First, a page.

A guest post by Nancy Baggett
After writing 16 cookbooks for mainstream American cookbook publishers over nearly three decades, I just co-published my first Kindle book. It’s a 250-page co-authored work called The 2 Day a Week Diet Cookbook, with 75 recipes and 50 color photographs for $3.99.
What made this project different was that, from the beginning, my co-author Ruth Glick and I planned to create a Kindle book. We never considered pitching it to publishers. Ruth had already written a number of Kindle books (mostly novels), and when she proposed that we collaborate, I promptly agreed.
In retrospect, I can see how this self-publishing process would be daunting for inexperienced authors. Going the indie Kindle route meant foregoing a publisher’s hand-holding and the usual editorial, production, and marketing assistance. Having written numerous cookbooks, we felt confident doing the recipe development, editing and proofreading, and even writing blurbs. The jobs that were less familiar, particularly book interior layout and cover design, were taxing. But years of being part of producing cookbooks gave us a good sense of how to proceed. The feeling of stretching and growing and doing something new was gratifying, too.
For three reasons, self-publishing made sense:
1. We had a solid team to produce the book. Not only did Ruth and I have lots of experience writing healthy and special diet cookbooks, Ruth’s husband, a retired computer scientist, was on hand to do all the Kindle coding and formatting. To balance his technical contribution, I took the 50 color photos. I’d been honing my food photography skills for several years and was enthusiastic about showing off my work in a book.
I was involved with layout in several of my cookbooks, so I took the lead in design. We found a cover layout we liked, then asked a a graphic designer Ruth knew to produce a cover along the same lines, using my photos. In the process I learned more about Photoshop and I think I can produce an even better cover in the future.
2. We saved time. Interest in the diet (which originated in Britain as the Fast Diet or 5-2 diet) was heating up in the U.S., so we wanted to get our book out promptly, ideally by January 3, 2014. We bypassed the long, often tortuous task of writing a proposal and finding a publisher, and proceeded directly to manuscript writing and production. Though our pub date slipped slightly, we published on January 11, still in time for the legions of repentant dieters seeking salvation at the start of the New Year.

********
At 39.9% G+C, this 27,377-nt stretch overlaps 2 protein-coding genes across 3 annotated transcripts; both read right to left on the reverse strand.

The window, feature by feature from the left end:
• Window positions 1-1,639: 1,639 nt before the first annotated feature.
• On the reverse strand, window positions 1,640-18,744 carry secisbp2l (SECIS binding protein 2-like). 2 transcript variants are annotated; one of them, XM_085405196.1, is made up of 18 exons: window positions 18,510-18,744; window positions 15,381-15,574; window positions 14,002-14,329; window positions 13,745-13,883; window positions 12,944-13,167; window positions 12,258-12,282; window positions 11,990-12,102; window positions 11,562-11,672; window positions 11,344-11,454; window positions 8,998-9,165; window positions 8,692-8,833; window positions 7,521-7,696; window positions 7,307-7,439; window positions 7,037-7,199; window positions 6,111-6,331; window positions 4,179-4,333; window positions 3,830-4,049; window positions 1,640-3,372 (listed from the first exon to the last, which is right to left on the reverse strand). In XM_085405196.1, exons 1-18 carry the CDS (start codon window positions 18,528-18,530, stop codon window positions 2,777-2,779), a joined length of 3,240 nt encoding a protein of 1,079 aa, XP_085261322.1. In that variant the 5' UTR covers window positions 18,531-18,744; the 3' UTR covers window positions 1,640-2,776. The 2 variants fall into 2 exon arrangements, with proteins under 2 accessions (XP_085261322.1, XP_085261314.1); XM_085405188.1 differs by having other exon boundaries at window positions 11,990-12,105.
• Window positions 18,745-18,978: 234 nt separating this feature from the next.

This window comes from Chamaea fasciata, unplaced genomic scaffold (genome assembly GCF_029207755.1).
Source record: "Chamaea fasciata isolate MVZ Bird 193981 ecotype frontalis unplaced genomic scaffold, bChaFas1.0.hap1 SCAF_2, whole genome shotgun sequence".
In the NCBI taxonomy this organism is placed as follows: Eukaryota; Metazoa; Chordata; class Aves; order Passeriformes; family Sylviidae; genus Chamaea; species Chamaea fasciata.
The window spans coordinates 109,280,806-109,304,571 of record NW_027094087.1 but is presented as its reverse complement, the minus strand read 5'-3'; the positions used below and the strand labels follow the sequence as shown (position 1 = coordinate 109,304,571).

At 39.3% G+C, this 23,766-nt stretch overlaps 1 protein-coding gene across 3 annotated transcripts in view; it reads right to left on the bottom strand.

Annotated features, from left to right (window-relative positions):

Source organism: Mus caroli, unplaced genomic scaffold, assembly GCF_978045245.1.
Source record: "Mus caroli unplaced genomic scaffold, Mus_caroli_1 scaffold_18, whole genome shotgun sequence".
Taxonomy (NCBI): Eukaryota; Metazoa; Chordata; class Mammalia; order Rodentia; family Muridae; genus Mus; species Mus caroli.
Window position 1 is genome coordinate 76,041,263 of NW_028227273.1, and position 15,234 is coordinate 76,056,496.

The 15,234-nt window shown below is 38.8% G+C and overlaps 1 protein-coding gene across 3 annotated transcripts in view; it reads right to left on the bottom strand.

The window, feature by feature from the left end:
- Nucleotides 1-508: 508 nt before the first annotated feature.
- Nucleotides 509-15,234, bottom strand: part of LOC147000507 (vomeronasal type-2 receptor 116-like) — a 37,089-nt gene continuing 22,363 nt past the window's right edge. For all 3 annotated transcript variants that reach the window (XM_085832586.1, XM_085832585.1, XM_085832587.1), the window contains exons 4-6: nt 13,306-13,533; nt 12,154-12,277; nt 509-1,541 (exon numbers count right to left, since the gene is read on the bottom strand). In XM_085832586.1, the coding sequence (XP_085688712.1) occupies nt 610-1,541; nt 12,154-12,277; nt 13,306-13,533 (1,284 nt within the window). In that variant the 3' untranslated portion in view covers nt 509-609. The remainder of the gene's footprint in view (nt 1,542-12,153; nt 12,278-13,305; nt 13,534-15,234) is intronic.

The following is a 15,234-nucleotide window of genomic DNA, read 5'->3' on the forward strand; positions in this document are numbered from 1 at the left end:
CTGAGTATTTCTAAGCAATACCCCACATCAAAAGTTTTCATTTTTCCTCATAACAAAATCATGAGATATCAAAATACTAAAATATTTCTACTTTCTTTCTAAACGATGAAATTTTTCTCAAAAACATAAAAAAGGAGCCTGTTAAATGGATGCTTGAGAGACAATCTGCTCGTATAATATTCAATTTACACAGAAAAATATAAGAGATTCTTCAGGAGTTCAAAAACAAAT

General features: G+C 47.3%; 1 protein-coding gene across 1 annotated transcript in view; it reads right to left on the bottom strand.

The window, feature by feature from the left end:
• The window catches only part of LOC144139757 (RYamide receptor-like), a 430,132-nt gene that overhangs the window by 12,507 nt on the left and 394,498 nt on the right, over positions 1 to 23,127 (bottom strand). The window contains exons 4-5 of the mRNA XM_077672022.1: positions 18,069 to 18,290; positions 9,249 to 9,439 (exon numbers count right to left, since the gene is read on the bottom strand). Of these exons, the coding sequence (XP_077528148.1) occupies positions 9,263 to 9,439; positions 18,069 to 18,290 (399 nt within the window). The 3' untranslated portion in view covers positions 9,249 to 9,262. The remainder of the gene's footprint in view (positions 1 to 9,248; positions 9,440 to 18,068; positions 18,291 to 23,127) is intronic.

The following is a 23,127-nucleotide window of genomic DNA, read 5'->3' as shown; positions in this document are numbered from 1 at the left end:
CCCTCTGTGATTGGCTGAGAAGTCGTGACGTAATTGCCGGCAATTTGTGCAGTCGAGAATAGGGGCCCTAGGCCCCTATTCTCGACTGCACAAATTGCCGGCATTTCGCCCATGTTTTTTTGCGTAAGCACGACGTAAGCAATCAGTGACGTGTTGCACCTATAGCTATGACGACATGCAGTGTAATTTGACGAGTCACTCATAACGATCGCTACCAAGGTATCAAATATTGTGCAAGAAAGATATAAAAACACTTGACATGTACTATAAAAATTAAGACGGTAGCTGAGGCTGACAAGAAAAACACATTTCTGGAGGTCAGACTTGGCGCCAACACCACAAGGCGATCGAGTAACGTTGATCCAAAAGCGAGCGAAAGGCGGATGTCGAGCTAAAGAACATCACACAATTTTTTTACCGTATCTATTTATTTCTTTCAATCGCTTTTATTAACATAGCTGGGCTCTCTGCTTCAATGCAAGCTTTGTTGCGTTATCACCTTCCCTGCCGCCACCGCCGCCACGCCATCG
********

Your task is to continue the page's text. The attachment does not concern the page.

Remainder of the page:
3. We’re sharing in a much larger percentage of the profits than what publishers offer. I’ve long lamented that content producers are at the very bottom of the compensation chain. Too often writers’ rewards come in the form of personal satisfaction only. So, the Kindle model providing a royalty rate of 70 percent on books sold in its store for $2.99 or more has undeniable appeal.
Cost was Minimal
As far as cost, we spent $800. The biggest expense was buying the ESHA nutritional software to produce the nutritional labels. It was $700. The original cover work cost $75, and the ISBN number was $25. I’m not counting any food costs, as we ate everything we created. We need to sell 286 copies at $3.99 to make our money back. It seems likely that we’ll do that within three or at most four months of publication. If we can generate more visibility, it could happen faster.
Promotion was a Challenge!
Promoting a Kindle title poses several unique challenges. Since there is no physical book to show and talk about on camera, drumming up television appearances is problematic. Radio producers and newspaper editors are also a hard sell, probably because they worry that not enough viewers have Kindles. So we went to chat rooms, special interest forums, personal and guest blog posts, Pinterest, Facebook, Twitter, and other social media formats where Internet- and Kindle-savvy audiences congregate. The drawback to being totally involved up to the very moment of publication, though, was not having much time for promotion. Ideally, to generate launch buzz, we should have laid some groundwork in advance.
Would I consider doing more Kindle titles? Absolutely! Although virtual books are perceived as less prestigious than and inferior to “real” books (and of course some are crude and amateurish), digital cookbooks can be a better buy. Due to the exorbitant costs of color printing and quality paper stock, if Ruth and I had made a print edition of The 2 Day a Week Diet Cookbook, we would have had to settle for fewer photos, printed it in black and white, or priced copies at about $30 each. The Kindle format gave us the opportunity to include enticing photos of nearly all the recipes, add color throughout, serve up a substantial 250 pages, and still offer our book at an amazingly affordable price. What’s not to like about that?
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Nancy Baggett is the author of 16 cookbooks, four of which have garnered nominations from the International Association of Culinary Professionals and the James Beard Foundation. She is most well-known for her baking books but has collaborated with Ruth Glick on a long list of healthy-eating and special-diet books.
A frequent television and radio guest chef, Nancy has been a contributing editor to Eating Well magazine and a long-time contributor to The Washington Post food section and has written recipes and stories for many other national publications including Cooking Light, Vegetarian Times, Better Homes and Gardens, and The Los Angeles Times. Visit her food blog, Kitchen Lane.
Her collaborator, Ruth Glick, is known for her more than 100 romance and romantic suspense novels, written as Rebecca York. She has authored 15 cookbooks, many with Nancy.